Cigna Agrees To Settle Class-Action Lawsuit Filed by Doctors over Fee Bundling
Officials from Cigna Corp., one of the nation's largest health insurers, announced yesterday that the company has agreed to settle a class-action lawsuit under which doctors said the company was not forthcoming in telling them how they would be paid, the Chicago Tribune reports. The case stems from a lawsuit filed two years ago by Dr. Timothy Kaiser of Alton, Ill., who alleged that Cigna and other insurance companies were "shortchang[ing] physicians" by "bundling fees" (Japsen, Chicago Tribune, 8/23). "Bundling" involves paying for only one service even if a doctor says separate treatments were provided (American Health Line, 5/9). The case was certified as class-action lawsuit last year, and the claims against Cigna broadened after many doctors complained that the insurer's "take-it-or-leave-it" contracts often do not cover providers' costs. "Insurers mislead physicians by not providing the terms and conditions that they are actually going to employ and they change them arbitrarily without informing physicians," Dr. John Schneider, president of the Illinois State Medical Society, said.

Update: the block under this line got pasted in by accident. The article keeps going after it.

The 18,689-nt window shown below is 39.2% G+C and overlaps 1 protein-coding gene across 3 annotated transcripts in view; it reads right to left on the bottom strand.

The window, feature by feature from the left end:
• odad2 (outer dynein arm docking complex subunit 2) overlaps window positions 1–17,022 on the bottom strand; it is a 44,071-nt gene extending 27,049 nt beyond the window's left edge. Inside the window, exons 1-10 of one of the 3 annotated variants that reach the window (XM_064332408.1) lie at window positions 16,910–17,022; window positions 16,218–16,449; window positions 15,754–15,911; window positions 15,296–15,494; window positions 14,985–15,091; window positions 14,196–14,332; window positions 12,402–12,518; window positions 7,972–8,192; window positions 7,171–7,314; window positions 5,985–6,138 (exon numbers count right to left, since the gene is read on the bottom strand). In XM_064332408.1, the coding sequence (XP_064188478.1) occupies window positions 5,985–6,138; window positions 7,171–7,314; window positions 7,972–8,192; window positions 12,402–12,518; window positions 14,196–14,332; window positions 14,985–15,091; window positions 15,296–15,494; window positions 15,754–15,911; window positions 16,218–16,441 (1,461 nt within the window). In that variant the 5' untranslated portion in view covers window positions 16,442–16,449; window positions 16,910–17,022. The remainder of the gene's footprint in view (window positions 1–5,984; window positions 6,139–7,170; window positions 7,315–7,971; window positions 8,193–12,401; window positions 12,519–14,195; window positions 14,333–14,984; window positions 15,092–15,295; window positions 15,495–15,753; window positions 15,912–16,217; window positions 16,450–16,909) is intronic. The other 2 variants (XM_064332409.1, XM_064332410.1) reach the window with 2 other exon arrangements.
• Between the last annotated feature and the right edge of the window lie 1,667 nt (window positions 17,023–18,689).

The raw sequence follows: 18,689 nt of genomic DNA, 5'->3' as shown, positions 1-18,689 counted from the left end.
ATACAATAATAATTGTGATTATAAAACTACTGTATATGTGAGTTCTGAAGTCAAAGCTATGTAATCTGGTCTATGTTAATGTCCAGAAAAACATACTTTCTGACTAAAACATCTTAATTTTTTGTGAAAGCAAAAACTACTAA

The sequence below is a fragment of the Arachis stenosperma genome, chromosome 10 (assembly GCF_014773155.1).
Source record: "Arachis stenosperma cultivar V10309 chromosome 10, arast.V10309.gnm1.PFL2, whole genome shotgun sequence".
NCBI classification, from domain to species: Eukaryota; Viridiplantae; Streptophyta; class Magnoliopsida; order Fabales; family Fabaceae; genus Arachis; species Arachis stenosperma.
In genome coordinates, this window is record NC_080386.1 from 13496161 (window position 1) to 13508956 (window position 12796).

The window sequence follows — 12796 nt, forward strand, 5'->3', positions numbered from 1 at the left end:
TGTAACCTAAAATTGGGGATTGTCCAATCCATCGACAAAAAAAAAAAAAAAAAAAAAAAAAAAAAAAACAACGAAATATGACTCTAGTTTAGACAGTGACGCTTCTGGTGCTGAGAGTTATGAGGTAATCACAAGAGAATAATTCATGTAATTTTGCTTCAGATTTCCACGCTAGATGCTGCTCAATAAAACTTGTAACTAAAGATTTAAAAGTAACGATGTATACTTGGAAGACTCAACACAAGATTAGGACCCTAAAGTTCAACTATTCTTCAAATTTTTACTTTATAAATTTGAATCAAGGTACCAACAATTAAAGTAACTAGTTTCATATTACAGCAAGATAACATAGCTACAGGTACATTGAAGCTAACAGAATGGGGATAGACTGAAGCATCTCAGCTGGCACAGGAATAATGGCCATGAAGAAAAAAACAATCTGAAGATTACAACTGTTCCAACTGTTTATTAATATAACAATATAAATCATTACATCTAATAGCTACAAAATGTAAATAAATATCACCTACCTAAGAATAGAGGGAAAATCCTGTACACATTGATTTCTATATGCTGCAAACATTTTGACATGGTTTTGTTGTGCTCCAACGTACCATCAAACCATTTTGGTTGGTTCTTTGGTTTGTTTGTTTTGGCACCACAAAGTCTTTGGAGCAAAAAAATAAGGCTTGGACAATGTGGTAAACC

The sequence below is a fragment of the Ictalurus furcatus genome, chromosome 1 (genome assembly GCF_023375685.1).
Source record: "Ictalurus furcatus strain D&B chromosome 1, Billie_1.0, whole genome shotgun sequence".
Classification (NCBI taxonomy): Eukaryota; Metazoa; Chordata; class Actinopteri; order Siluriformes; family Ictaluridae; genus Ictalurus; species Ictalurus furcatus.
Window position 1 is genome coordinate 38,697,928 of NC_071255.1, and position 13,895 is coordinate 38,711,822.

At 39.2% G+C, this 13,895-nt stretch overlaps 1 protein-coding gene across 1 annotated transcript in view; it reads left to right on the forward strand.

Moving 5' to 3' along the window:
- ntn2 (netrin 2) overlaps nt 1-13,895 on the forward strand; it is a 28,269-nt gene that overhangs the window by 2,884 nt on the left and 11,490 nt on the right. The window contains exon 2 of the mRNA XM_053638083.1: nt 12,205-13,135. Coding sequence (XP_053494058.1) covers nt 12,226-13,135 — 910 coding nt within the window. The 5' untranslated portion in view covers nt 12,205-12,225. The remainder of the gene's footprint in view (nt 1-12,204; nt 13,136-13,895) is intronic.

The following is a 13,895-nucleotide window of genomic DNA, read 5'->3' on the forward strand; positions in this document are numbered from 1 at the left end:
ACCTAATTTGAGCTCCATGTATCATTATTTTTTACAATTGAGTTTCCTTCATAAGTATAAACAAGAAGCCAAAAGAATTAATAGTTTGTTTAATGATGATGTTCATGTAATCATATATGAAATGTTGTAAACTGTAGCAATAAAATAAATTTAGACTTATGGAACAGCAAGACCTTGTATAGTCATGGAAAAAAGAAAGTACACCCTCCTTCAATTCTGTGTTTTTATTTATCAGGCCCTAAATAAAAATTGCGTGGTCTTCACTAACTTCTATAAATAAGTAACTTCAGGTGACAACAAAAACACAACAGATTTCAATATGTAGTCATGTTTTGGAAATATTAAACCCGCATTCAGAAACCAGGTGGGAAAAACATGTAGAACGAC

Lawyers for the plaintiffs said that Cigna could be liable for up to $200 million in payments to the nearly 300,000 physicians it contracts with nationwide under its preferred provider plan. While Cigna spokesperson Wendell Potter confirmed that settlement negotiations were ongoing, he added that there is "no conceivable way Cigna would enter into an agreement that would cost the company $200 million." According to a letter the Illinois medical society sent its members Wednesday, physicians' claims will be reviewed back to 1996 to "correct coding errors" and other disputes over claims. Cigna officials have agreed to "regularly update" the company's Web site with updates on policies and procedures regarding physician payments and when coverage decisions are made, the letter indicates. The Tribune reports that it is not clear whether the other defendants in the case -- Blue Cross and Blue Shield of Illinois and Healthlink Inc. -- would follow Cigna's lead. Robert Kieckhefer, a spokesperson for Blue Cross and Blue Shield of Illinois, called the allegations groundless and said, "As far as we're concerned, our practices are consistent with our contracts" (Chicago Tribune, 8/23).This is part of the California Healthline Daily Edition, a summary of health policy coverage from major news organizations. Sign up for an email subscription.